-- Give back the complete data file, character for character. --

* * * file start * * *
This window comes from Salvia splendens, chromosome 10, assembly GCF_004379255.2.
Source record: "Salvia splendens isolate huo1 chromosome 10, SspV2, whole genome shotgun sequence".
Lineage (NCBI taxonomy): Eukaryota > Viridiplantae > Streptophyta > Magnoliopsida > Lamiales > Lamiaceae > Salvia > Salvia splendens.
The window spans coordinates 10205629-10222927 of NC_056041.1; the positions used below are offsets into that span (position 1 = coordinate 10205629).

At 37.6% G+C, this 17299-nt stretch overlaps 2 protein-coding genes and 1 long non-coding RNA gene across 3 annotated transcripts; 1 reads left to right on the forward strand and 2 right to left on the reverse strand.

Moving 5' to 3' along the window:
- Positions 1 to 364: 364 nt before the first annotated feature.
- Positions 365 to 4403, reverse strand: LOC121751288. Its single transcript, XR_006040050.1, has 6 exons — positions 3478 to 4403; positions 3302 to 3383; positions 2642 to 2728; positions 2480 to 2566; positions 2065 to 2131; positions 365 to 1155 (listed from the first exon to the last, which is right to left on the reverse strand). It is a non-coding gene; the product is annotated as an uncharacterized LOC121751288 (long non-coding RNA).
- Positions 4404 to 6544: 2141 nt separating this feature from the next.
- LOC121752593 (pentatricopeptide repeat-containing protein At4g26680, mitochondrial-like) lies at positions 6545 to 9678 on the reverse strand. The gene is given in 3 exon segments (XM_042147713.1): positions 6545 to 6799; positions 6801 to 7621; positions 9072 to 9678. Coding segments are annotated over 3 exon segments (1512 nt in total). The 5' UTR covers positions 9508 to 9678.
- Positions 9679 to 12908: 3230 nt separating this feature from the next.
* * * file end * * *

This window comes from Salvia splendens, chromosome 10, assembly GCF_004379255.2.
Source record: "Salvia splendens isolate huo1 chromosome 10, SspV2, whole genome shotgun sequence".
Lineage (NCBI taxonomy): Eukaryota > Viridiplantae > Streptophyta > Magnoliopsida > Lamiales > Lamiaceae > Salvia > Salvia splendens.
The window spans coordinates 10205629-10222927 of NC_056041.1; the positions used below are offsets into that span (position 1 = coordinate 10205629).

At 37.6% G+C, this 17299-nt stretch overlaps 2 protein-coding genes and 1 long non-coding RNA gene across 3 annotated transcripts; 1 reads left to right on the forward strand and 2 right to left on the reverse strand.

Moving 5' to 3' along the window:
- Positions 1 to 364: 364 nt before the first annotated feature.
- Positions 365 to 4403, reverse strand: LOC121751288. Its single transcript, XR_006040050.1, has 6 exons — positions 3478 to 4403; positions 3302 to 3383; positions 2642 to 2728; positions 2480 to 2566; positions 2065 to 2131; positions 365 to 1155 (listed from the first exon to the last, which is right to left on the reverse strand). It is a non-coding gene; the product is annotated as an uncharacterized LOC121751288 (long non-coding RNA).
- Positions 4404 to 6544: 2141 nt separating this feature from the next.
- LOC121752593 (pentatricopeptide repeat-containing protein At4g26680, mitochondrial-like) lies at positions 6545 to 9678 on the reverse strand. The gene is given in 3 exon segments (XM_042147713.1): positions 6545 to 6799; positions 6801 to 7621; positions 9072 to 9678. Coding segments are annotated over 3 exon segments (1512 nt in total). The 5' UTR covers positions 9508 to 9678.
- Positions 9679 to 12908: 3230 nt separating this feature from the next.